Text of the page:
Jeff Butler is the author of two provocative books – The Authentic Workplace and The Key to the New You and CEO of JButler International. Having written over 100 articles on workplace dynamics, his insights have been featured in dozens of media outlets such as Forbes and HR News. In addition, he has appeared on TEDx in both 2016 and 2017 with both talks focusing on psychology. Before Jeff founded his workplace consulting company, he spent almost a decade in Silicon Valley working as a Software Engineer which is where his initial interest in organization psychology began to develop. Since then, he has personally addressed over 100 organizations internationally on workplace dynamics issues such as Google, Amazon, LinkedIn, and Wells Fargo. He lives in Boston, MA with his family.

      Keynote Presentation: Preparing for the Workforce 2020

      After 500 interviews, working in 5 companies and interviewing dozens of professionals in his podcast- GigaNation, Jeff has combined both his personal and current trending industry advice into this program. This programs covers the essentials what is required to get hired in today’s competitive landscape. Everything from tweaking LinkedIn, hiring communities at Google, to managing interview rejection, this talk covers both tactical and strategic approaches to getting hired in tech. This program is aimed at entry level to mid-level manager positions.

      Learning Points:

      • Explore the importance of “soft” skills for handling interviews such as behavioural questions and emotional intelligence
      • Discover Technologies to multiply your effectiveness of getting hired.
      • Learn what really happens behind the scenes at the top companies at the world such as Google’s hiring committee decisions.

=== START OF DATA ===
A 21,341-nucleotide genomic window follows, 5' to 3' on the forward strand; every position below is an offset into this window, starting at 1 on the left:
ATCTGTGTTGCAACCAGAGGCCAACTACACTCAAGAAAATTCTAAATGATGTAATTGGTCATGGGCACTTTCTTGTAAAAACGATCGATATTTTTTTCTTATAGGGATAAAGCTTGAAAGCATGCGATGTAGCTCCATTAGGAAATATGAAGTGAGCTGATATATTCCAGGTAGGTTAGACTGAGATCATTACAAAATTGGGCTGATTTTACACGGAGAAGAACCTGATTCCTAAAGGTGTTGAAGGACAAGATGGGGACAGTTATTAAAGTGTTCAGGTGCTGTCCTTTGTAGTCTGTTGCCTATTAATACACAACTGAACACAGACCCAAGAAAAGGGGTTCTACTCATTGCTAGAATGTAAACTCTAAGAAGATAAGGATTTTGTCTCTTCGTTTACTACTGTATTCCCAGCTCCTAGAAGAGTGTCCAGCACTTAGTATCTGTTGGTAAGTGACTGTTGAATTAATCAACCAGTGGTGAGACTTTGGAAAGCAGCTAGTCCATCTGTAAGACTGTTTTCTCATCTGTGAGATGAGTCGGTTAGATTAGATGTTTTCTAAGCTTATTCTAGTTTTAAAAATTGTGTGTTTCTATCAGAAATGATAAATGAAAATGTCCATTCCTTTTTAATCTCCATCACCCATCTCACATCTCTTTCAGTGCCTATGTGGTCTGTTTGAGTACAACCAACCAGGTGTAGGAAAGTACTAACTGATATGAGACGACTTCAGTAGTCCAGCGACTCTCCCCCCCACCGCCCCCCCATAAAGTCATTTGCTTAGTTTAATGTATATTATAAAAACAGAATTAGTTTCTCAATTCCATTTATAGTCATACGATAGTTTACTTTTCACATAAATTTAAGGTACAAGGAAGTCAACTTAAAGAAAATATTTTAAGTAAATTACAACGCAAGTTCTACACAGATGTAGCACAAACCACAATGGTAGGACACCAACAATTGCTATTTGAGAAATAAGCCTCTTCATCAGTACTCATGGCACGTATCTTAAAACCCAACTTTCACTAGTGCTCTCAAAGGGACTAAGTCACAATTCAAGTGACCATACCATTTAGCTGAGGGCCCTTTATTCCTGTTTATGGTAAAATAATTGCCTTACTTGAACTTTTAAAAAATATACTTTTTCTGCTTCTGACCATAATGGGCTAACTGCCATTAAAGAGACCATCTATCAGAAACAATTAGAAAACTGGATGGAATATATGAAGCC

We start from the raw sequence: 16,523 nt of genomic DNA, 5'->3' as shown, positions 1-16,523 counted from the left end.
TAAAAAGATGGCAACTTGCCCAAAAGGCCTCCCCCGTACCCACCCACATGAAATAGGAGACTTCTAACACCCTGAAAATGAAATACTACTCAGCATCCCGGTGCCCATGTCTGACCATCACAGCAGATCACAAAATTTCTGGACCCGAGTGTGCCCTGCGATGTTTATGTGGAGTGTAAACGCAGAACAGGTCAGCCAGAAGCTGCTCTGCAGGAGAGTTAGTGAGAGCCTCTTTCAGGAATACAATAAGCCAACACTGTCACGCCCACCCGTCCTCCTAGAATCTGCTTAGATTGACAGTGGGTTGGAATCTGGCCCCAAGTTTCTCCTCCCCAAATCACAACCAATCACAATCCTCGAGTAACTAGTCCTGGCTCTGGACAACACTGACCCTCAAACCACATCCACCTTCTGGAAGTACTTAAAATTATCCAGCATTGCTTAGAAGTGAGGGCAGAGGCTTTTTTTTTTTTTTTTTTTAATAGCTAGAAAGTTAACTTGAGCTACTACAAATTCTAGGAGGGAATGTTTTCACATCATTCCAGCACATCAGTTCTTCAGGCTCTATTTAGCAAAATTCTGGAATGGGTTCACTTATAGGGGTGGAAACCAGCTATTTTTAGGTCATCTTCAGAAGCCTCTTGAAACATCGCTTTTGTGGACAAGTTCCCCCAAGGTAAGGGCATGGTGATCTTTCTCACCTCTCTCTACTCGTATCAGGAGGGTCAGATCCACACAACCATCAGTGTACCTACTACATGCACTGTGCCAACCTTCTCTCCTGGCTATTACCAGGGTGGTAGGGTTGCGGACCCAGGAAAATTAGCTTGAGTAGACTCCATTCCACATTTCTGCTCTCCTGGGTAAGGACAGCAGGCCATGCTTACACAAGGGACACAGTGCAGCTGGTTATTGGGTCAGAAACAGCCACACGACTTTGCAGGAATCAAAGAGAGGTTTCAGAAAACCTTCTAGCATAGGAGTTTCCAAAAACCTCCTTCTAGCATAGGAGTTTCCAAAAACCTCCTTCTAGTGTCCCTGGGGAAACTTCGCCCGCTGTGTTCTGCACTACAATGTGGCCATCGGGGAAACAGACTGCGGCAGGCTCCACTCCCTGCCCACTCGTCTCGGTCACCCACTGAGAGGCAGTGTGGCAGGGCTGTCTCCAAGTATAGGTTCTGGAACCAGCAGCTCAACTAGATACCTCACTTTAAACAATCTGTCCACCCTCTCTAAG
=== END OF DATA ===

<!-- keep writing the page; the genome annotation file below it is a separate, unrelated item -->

Session #4 – 1:30pm ET

      Rishav Khanal – Using Your Interns To Drive Your Diversity Recruitment Efforts 

      Campus recruiting teams responsible for a high volume of hires every year are often disconnected from the company’s diversity initiatives. Learn how to plan and train your interns to turn them into credible campus ambassadors beyond just having them wear t-shirts and pass out water bottles, but instead, create a program that accelerates your diversity recruitment efforts in a creative and cost-effective way.

      Rachel Criso, PhD. & Jillian Low – A Future Debate: Comparing the Outcomes of In-person and Online International Internships

      As remote internships begin to take a more prominent and permanent seat at the table of professional development, a significant question has arisen: Are they as valuable as an in-person experience? Determining this value can come from multiple opinions to include how a recruiter assesses virtual experiences on a resume and how this compares to in-person traditional experiences, as well as the benefits a student gains from either. Looking at the past the presentation seeks to unpack the skills assessment of students of in-person in 2019 and remote internship experiences 2020 while building a roadmap for future support and delivery of both program types.